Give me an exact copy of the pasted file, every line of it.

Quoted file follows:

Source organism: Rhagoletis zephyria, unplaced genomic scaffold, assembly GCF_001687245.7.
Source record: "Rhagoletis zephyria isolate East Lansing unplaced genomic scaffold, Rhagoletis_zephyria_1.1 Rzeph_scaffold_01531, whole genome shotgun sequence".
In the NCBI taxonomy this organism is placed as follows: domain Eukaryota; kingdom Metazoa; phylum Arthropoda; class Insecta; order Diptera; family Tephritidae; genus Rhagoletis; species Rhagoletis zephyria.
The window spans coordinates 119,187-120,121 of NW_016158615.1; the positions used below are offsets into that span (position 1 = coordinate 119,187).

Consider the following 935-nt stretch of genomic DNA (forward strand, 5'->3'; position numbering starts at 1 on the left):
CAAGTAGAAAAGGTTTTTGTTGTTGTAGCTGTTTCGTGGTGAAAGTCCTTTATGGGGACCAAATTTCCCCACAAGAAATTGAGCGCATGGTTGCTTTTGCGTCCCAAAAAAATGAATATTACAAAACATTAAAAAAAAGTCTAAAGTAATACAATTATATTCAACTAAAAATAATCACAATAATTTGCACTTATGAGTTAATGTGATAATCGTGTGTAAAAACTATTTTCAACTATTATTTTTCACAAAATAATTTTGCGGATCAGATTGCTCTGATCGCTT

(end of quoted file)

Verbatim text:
Source organism: Rhagoletis zephyria, unplaced genomic scaffold, assembly GCF_001687245.7.
Source record: "Rhagoletis zephyria isolate East Lansing unplaced genomic scaffold, Rhagoletis_zephyria_1.1 Rzeph_scaffold_01531, whole genome shotgun sequence".
In the NCBI taxonomy this organism is placed as follows: domain Eukaryota; kingdom Metazoa; phylum Arthropoda; class Insecta; order Diptera; family Tephritidae; genus Rhagoletis; species Rhagoletis zephyria.
The window spans coordinates 119,187-120,121 of NW_016158615.1; the positions used below are offsets into that span (position 1 = coordinate 119,187).

Consider the following 935-nt stretch of genomic DNA (forward strand, 5'->3'; position numbering starts at 1 on the left):
CAAGTAGAAAAGGTTTTTGTTGTTGTAGCTGTTTCGTGGTGAAAGTCCTTTATGGGGACCAAATTTCCCCACAAGAAATTGAGCGCATGGTTGCTTTTGCGTCCCAAAAAAATGAATATTACAAAACATTAAAAAAAAGTCTAAAGTAATACAATTATATTCAACTAAAAATAATCACAATAATTTGCACTTATGAGTTAATGTGATAATCGTGTGTAAAAACTATTTTCAACTATTATTTTTCACAAAATAATTTTGCGGATCAGATTGCTCTGATCGCTT